By Ronnie Ellis/CNHI News Writer
The General Assembly went home Thursday without a budget, creating at least the possibility of a government shutdown. Then the speeches and finger-pointing began with each side claiming it had passed a responsible budget plan the other wouldn’t accept.
Gov. Steve Beshear said he will call a special session in May for lawmakers to try again. Meantime, voters may decide which side to blame – or blame both.
“The people of this commonwealth and I are disgusted by the total inability of the General Assembly to reach a budget agreement,” Beshear said. “Instead, lawmakers decided to put their egos and personal priorities above the needs of Kentucky families.” He called the inability of the Democratic House and Republican Senate to agree on a budget an “abject failure.”
House Speaker Greg Stumbo, D-Prestonsburg, agreed average Kentuckians may have a hard time understanding why the two sides couldn’t agree.
“The average guy on the street probably has reason to be somewhat disillusioned and somewhat disappointed,” he said. Senate President David Williams, R-Burkesville, said the public will understand the Senate’s refusal to go along with the House plan to incur new debt in order to build school and infrastructure projects. But he too recognized the public may be unhappy.
“It’s the most important job the General Assembly has and the General Assembly has failed to pass a budget,” Williams said.
The two chambers have been deadlocked since the Senate refused to go along with the new debt and construction (which the House termed a jobs creation bill) and some temporary business tax changes to raise more revenue in the House passed version, all of which the Senate stripped out. The House also wanted to preserve funding for public schools (SEEK) while the Senate wanted to make 1.5 percent cuts to all agencies and services. After several days of negotiations broke down, the Senate passed a budget bill which represented some of what the two sides had agreed to in negotiations to that point. But the House declined to take that up.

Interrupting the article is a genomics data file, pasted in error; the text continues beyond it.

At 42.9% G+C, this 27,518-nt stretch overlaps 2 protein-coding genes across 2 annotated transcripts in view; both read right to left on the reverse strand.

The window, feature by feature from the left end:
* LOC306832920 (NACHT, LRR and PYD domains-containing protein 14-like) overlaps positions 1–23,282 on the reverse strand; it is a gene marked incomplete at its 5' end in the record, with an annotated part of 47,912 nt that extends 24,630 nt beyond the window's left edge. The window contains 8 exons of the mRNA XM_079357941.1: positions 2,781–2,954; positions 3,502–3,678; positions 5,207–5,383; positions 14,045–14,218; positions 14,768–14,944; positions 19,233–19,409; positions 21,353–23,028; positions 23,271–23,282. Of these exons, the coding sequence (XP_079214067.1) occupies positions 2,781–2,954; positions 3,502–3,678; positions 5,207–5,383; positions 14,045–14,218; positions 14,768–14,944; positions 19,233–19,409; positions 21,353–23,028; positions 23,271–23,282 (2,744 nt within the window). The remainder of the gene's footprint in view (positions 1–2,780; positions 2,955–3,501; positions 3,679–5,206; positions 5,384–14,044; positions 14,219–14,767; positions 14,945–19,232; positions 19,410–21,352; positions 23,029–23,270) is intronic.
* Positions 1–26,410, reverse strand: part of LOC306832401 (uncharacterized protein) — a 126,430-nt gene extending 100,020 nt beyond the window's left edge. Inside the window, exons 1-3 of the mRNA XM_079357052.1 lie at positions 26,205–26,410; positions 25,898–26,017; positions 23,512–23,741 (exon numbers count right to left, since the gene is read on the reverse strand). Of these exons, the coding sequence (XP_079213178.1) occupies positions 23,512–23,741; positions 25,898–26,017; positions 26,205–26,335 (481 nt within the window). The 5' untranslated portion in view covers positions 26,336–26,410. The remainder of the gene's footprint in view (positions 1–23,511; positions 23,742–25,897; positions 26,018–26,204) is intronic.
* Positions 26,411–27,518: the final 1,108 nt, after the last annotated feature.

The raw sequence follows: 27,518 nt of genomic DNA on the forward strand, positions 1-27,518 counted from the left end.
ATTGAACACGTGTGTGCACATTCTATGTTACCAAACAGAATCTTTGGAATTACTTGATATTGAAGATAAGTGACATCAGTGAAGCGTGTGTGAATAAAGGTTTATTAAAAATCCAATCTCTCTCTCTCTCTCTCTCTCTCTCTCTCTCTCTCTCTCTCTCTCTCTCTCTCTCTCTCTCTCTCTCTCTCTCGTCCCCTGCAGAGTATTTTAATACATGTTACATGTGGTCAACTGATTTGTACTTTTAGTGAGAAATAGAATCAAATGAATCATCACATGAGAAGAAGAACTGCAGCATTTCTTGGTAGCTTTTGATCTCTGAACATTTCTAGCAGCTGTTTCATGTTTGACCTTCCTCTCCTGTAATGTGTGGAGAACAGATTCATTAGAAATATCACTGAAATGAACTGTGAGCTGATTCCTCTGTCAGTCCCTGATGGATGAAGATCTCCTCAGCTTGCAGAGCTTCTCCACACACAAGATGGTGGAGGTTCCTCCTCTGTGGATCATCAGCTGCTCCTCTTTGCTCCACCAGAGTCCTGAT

Late Wednesday, the House proposed a one-year continuation spending plan and sent that offer to the Senate, but early Thursday morning, the Senate rejected that. Williams said it is open to “broad interpretation” and would require even more severe cuts in the second year of the biennium, perhaps as much as 7 or 8 percent across the board.
Still, the House passed that measure late Thursday after the Senate had stopped work. Those two measures gave each side a reason to claim they’d passed a budget and posture as they try to shift blame to the other.
That’s what House Minority Leader Jeff Hoover, R-Jamestown, called the process – “a political show.” Rep. Ron Crimm, R-Louisville, said the process was “a travesty.” House budget chairman, Rick Rand, D-Bedford, began his explanation of the continuation spending plan by saying all legislators knew they faced a “fiscal and financial crisis.”
They weren’t up to it. Some Democrats – Stumbo, Rand and Rep. Harry Moberly, D-Richmond – said Williams and the Senate never intended to pass a budget. But Beshear said he thought both sides wanted a budget but got let their egos get in the way. Williams said the House plan would “bankrupt the state” in the second year, to which Stumbo replied: “It’s not true. A continuation budget wouldn’t bankrupt the state, it simply allows for the continuation of government.”
Beshear called the continuation spending plan “a gimmick” and compared it to the U.S. Congress which frequently passes continuing resolutions to keep government operating while members fight over budget philosophies. But the courts have ruled the governor cannot spend money in the absence of a legislatively enacted budget except on such constitutionally mandated services like schools and public protection.
That’s the prospect, Beshear said, if no budget deal is reached – a shutdown of much of state government. His administration will need a month to prepare for that eventuality as well as time to restructure some bonds both the House and Senate plans use to produce $113 million to balance. So he plans to call lawmakers back sometime in May – with our without a prior agreement – in time to enact a budget by June 1.
Williams has said without a prior agreement the Senate might just convene and immediately adjourn. Beshear said Thursday night, that is the call of the legislators but, “I guarantee the voters will also make some decisions this fall in November and they better be afraid of those decisions if they don’t get the job done.”
Beshear also said he does not plan to add expanded gambling to the call – unless leaders of both chambers ask him to, unlikely since Williams opposes expanded gambling.